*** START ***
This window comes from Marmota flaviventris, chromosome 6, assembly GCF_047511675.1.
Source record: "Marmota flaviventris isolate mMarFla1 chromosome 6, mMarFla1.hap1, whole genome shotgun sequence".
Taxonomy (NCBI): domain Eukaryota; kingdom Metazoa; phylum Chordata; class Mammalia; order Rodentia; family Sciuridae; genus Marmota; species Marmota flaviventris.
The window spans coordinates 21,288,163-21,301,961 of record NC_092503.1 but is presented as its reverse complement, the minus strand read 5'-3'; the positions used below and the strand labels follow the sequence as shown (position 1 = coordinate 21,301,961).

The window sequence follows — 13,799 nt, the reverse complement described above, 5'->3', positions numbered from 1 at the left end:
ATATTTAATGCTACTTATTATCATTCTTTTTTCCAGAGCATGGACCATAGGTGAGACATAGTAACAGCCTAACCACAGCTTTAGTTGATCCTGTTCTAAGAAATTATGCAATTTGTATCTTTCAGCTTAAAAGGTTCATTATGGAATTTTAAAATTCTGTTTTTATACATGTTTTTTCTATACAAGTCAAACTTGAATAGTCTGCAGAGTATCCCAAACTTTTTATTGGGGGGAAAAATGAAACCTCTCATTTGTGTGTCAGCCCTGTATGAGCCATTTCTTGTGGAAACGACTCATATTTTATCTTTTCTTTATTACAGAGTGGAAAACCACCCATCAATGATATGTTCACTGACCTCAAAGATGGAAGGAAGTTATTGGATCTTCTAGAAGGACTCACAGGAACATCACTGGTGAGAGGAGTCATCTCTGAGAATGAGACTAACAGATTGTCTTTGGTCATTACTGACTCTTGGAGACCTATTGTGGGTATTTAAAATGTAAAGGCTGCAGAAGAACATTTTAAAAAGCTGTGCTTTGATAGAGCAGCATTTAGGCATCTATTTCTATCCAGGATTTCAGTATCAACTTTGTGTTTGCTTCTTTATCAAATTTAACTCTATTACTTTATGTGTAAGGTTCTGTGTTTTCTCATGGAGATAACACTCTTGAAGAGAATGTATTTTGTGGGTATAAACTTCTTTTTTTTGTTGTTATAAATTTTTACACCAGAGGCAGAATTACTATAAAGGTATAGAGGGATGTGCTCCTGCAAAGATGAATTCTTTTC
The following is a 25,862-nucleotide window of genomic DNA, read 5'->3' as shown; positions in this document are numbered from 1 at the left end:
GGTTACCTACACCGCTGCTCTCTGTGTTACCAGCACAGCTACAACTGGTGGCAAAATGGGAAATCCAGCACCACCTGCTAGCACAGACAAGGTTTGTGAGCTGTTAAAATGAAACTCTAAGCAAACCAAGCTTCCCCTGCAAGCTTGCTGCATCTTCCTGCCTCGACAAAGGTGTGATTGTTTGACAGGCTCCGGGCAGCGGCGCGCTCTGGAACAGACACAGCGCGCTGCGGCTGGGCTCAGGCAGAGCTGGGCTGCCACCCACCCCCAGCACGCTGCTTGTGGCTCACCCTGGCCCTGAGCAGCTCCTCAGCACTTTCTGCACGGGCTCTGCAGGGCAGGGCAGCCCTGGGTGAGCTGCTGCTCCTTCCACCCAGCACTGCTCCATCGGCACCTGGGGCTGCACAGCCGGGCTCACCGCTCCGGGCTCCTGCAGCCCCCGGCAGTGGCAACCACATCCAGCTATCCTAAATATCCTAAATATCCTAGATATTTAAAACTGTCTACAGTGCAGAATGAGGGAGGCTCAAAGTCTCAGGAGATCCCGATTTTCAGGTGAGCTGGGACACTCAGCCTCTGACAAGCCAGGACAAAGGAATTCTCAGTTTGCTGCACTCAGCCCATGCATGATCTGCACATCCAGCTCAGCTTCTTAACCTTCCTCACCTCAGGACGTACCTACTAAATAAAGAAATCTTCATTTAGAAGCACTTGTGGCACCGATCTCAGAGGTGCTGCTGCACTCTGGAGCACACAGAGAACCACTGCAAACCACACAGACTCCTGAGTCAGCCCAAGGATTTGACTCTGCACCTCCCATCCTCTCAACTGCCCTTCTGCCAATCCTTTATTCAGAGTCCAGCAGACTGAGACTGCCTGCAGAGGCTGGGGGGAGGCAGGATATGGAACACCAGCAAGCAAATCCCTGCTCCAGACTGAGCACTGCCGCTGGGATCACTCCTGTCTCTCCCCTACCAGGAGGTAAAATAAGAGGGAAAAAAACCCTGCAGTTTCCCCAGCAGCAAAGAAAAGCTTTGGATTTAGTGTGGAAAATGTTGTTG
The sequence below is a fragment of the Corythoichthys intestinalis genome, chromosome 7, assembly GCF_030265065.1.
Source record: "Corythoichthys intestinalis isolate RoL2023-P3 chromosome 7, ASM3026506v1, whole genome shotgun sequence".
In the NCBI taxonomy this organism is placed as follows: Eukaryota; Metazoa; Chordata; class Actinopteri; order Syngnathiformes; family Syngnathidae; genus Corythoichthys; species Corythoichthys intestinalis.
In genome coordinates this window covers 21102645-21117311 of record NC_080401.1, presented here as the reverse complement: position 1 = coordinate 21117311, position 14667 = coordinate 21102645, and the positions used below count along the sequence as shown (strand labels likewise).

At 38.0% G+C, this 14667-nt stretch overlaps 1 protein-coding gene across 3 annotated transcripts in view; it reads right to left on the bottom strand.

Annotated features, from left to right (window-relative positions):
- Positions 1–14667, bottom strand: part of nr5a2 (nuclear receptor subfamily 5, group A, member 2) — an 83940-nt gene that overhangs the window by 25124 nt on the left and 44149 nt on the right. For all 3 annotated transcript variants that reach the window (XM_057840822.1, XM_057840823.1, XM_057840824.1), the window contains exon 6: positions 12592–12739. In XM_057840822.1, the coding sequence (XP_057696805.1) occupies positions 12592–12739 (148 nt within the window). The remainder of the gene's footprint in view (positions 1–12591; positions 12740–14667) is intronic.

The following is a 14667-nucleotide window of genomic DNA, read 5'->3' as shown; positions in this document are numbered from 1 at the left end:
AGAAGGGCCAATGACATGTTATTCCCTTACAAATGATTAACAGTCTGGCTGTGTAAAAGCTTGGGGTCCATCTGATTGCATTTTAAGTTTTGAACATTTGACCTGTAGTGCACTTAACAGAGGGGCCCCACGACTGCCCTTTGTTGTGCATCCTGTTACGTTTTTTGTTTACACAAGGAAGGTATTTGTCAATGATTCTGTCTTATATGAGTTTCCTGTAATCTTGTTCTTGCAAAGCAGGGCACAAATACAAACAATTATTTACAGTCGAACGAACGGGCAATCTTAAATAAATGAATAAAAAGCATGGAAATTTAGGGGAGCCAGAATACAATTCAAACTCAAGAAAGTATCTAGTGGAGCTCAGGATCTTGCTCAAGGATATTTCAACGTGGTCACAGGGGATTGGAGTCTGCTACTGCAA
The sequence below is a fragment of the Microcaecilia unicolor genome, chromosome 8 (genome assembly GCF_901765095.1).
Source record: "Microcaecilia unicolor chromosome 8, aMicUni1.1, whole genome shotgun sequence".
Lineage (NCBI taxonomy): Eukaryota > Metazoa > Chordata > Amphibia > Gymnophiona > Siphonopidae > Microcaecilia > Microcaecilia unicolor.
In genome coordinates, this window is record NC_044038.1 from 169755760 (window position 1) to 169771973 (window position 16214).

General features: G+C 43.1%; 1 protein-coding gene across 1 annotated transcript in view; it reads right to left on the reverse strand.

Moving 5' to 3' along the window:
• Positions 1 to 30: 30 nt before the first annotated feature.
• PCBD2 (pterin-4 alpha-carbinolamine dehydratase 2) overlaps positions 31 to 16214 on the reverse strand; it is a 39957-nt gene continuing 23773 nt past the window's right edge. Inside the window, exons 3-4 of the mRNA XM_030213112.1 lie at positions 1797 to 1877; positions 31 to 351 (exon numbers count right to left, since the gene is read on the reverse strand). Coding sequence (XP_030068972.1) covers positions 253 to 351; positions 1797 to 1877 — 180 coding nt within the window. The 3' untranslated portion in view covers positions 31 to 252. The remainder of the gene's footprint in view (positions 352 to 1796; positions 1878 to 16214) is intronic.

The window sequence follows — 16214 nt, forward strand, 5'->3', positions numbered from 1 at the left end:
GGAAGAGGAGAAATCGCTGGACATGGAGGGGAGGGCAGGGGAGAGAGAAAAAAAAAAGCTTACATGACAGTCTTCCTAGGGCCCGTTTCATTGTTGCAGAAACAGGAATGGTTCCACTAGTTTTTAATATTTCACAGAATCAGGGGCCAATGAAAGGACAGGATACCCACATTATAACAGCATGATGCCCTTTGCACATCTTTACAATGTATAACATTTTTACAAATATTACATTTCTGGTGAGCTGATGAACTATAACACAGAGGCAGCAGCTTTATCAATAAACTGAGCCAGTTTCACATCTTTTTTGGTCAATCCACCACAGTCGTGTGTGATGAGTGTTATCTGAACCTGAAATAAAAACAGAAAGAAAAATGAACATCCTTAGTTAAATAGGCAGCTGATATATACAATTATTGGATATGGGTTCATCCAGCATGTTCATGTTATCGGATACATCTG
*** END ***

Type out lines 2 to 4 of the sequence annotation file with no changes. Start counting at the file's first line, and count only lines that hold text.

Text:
Source record: "Marmota flaviventris isolate mMarFla1 chromosome 6, mMarFla1.hap1, whole genome shotgun sequence".
Taxonomy (NCBI): domain Eukaryota; kingdom Metazoa; phylum Chordata; class Mammalia; order Rodentia; family Sciuridae; genus Marmota; species Marmota flaviventris.
The window spans coordinates 21,288,163-21,301,961 of record NC_092503.1 but is presented as its reverse complement, the minus strand read 5'-3'; the positions used below and the strand labels follow the sequence as shown (position 1 = coordinate 21,301,961).